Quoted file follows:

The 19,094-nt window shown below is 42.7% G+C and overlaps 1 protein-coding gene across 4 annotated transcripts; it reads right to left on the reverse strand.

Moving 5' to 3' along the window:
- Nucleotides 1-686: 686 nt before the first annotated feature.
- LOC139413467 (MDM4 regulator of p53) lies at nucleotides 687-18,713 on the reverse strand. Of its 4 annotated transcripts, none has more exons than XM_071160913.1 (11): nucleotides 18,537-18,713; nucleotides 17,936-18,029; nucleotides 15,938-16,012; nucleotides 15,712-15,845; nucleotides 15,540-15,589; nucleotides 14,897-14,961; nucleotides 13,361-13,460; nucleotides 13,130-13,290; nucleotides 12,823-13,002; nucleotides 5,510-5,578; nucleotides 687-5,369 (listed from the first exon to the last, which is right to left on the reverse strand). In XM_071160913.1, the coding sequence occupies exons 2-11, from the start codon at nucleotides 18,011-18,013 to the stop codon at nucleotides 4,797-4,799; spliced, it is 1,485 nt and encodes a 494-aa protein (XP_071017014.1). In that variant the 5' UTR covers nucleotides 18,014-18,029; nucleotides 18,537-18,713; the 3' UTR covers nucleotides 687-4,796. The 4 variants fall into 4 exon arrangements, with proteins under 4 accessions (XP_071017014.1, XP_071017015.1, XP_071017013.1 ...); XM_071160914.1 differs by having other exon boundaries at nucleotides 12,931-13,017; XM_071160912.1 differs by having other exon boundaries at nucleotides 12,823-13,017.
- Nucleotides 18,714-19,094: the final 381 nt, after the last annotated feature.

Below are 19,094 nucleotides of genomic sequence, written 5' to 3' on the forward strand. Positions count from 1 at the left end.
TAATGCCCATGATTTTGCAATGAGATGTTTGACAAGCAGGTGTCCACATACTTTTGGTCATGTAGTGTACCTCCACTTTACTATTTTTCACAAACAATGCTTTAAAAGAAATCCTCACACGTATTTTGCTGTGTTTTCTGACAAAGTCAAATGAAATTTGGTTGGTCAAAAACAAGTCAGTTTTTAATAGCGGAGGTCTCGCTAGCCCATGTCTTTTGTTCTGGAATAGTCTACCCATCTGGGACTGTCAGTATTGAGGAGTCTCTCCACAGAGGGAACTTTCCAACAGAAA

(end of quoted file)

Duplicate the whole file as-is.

The 19,094-nt window shown below is 42.7% G+C and overlaps 1 protein-coding gene across 4 annotated transcripts; it reads right to left on the reverse strand.

Moving 5' to 3' along the window:
- Nucleotides 1-686: 686 nt before the first annotated feature.
- LOC139413467 (MDM4 regulator of p53) lies at nucleotides 687-18,713 on the reverse strand. Of its 4 annotated transcripts, none has more exons than XM_071160913.1 (11): nucleotides 18,537-18,713; nucleotides 17,936-18,029; nucleotides 15,938-16,012; nucleotides 15,712-15,845; nucleotides 15,540-15,589; nucleotides 14,897-14,961; nucleotides 13,361-13,460; nucleotides 13,130-13,290; nucleotides 12,823-13,002; nucleotides 5,510-5,578; nucleotides 687-5,369 (listed from the first exon to the last, which is right to left on the reverse strand). In XM_071160913.1, the coding sequence occupies exons 2-11, from the start codon at nucleotides 18,011-18,013 to the stop codon at nucleotides 4,797-4,799; spliced, it is 1,485 nt and encodes a 494-aa protein (XP_071017014.1). In that variant the 5' UTR covers nucleotides 18,014-18,029; nucleotides 18,537-18,713; the 3' UTR covers nucleotides 687-4,796. The 4 variants fall into 4 exon arrangements, with proteins under 4 accessions (XP_071017014.1, XP_071017015.1, XP_071017013.1 ...); XM_071160914.1 differs by having other exon boundaries at nucleotides 12,931-13,017; XM_071160912.1 differs by having other exon boundaries at nucleotides 12,823-13,017.
- Nucleotides 18,714-19,094: the final 381 nt, after the last annotated feature.

Below are 19,094 nucleotides of genomic sequence, written 5' to 3' on the forward strand. Positions count from 1 at the left end.
TAATGCCCATGATTTTGCAATGAGATGTTTGACAAGCAGGTGTCCACATACTTTTGGTCATGTAGTGTACCTCCACTTTACTATTTTTCACAAACAATGCTTTAAAAGAAATCCTCACACGTATTTTGCTGTGTTTTCTGACAAAGTCAAATGAAATTTGGTTGGTCAAAAACAAGTCAGTTTTTAATAGCGGAGGTCTCGCTAGCCCATGTCTTTTGTTCTGGAATAGTCTACCCATCTGGGACTGTCAGTATTGAGGAGTCTCTCCACAGAGGGAACTTTCCAACAGAAA